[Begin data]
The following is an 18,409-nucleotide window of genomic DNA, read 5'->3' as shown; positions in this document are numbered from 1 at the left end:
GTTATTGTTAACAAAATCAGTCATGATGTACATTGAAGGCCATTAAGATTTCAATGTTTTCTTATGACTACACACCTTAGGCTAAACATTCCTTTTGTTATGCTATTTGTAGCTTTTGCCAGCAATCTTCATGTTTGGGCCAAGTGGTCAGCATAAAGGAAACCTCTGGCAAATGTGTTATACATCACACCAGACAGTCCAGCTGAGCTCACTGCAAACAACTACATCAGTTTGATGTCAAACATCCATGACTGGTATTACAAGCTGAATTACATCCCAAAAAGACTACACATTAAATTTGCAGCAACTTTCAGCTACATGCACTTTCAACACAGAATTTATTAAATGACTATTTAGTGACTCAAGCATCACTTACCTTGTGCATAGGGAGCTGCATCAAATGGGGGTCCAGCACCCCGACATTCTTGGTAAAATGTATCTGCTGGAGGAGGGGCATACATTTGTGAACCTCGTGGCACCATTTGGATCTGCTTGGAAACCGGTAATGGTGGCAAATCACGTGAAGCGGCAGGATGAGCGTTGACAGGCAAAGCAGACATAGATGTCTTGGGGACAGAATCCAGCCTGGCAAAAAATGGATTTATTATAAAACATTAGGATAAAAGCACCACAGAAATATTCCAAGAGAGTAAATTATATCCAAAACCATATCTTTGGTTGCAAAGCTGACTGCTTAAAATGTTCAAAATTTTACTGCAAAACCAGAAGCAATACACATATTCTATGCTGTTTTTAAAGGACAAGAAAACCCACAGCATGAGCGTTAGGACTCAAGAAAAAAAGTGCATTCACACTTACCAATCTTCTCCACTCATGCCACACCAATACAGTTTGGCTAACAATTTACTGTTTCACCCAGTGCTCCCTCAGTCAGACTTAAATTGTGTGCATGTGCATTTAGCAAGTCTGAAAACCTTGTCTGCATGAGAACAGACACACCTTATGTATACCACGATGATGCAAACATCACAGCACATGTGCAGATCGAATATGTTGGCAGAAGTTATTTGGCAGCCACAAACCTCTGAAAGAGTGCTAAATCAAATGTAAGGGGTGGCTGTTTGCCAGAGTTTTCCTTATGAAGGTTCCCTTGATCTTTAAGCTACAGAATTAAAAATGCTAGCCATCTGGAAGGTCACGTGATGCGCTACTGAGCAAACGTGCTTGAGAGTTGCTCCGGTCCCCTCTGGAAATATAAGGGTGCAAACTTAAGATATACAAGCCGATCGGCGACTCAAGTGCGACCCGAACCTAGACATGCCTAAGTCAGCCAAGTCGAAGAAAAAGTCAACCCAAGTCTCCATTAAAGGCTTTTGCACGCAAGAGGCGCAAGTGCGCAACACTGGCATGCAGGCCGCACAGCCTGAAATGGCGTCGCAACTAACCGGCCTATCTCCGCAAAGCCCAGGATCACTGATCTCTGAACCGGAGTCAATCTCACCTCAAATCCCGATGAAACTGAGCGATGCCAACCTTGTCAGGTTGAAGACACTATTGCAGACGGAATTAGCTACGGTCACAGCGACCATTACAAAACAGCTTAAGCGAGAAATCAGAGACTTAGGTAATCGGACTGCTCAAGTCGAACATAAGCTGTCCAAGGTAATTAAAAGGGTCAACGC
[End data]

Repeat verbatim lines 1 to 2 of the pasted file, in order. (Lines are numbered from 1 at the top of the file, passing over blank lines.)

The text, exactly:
The following is an 18,409-nucleotide window of genomic DNA, read 5'->3' as shown; positions in this document are numbered from 1 at the left end:
GTTATTGTTAACAAAATCAGTCATGATGTACATTGAAGGCCATTAAGATTTCAATGTTTTCTTATGACTACACACCTTAGGCTAAACATTCCTTTTGTTATGCTATTTGTAGCTTTTGCCAGCAATCTTCATGTTTGGGCCAAGTGGTCAGCATAAAGGAAACCTCTGGCAAATGTGTTATACATCACACCAGACAGTCCAGCTGAGCTCACTGCAAACAACTACATCAGTTTGATGTCAAACATCCATGACTGGTATTACAAGCTGAATTACATCCCAAAAAGACTACACATTAAATTTGCAGCAACTTTCAGCTACATGCACTTTCAACACAGAATTTATTAAATGACTATTTAGTGACTCAAGCATCACTTACCTTGTGCATAGGGAGCTGCATCAAATGGGGGTCCAGCACCCCGACATTCTTGGTAAAATGTATCTGCTGGAGGAGGGGCATACATTTGTGAACCTCGTGGCACCATTTGGATCTGCTTGGAAACCGGTAATGGTGGCAAATCACGTGAAGCGGCAGGATGAGCGTTGACAGGCAAAGCAGACATAGATGTCTTGGGGACAGAATCCAGCCTGGCAAAAAATGGATTTATTATAAAACATTAGGATAAAAGCACCACAGAAATATTCCAAGAGAGTAAATTATATCCAAAACCATATCTTTGGTTGCAAAGCTGACTGCTTAAAATGTTCAAAATTTTACTGCAAAACCAGAAGCAATACACATATTCTATGCTGTTTTTAAAGGACAAGAAAACCCACAGCATGAGCGTTAGGACTCAAGAAAAAAAGTGCATTCACACTTACCAATCTTCTCCACTCATGCCACACCAATACAGTTTGGCTAACAATTTACTGTTTCACCCAGTGCTCCCTCAGTCAGACTTAAATTGTGTGCATGTGCATTTAGCAAGTCTGAAAACCTTGTCTGCATGAGAACAGACACACCTTATGTATACCACGATGATGCAAACATCACAGCACATGTGCAGATCGAATATGTTGGCAGAAGTTATTTGGCAGCCACAAACCTCTGAAAGAGTGCTAAATCAAATGTAAGGGGTGGCTGTTTGCCAGAGTTTTCCTTATGAAGGTTCCCTTGATCTTTAAGCTACAGAATTAAAAATGCTAGCCATCTGGAAGGTCACGTGATGCGCTACTGAGCAAACGTGCTTGAGAGTTGCTCCGGTCCCCTCTGGAAATATAAGGGTGCAAACTTAAGATATACAAGCCGATCGGCGACTCAAGTGCGACCCGAACCTAGACATGCCTAAGTCAGCCAAGTCGAAGAAAAAGTCAACCCAAGTCTCCATTAAAGGCTTTTGCACGCAAGAGGCGCAAGTGCGCAACACTGGCATGCAGGCCGCACAGCCTGAAATGGCGTCGCAACTAACCGGCCTATCTCCGCAAAGCCCAGGATCACTGATCTCTGAACCGGAGTCAATCTCACCTCAAATCCCGATGAAACTGAGCGATGCCAACCTTGTCAGGTTGAAGACACTATTGCAGACGGAATTAGCTACGGTCACAGCGACCATTACAAAACAGCTTAAGCGAGAAATCAGAGACTTAGGTAATCGGACTGCTCAAGTCGAACATAAGCTGTCCAAGGTAATTAAAAGGGTCAACGC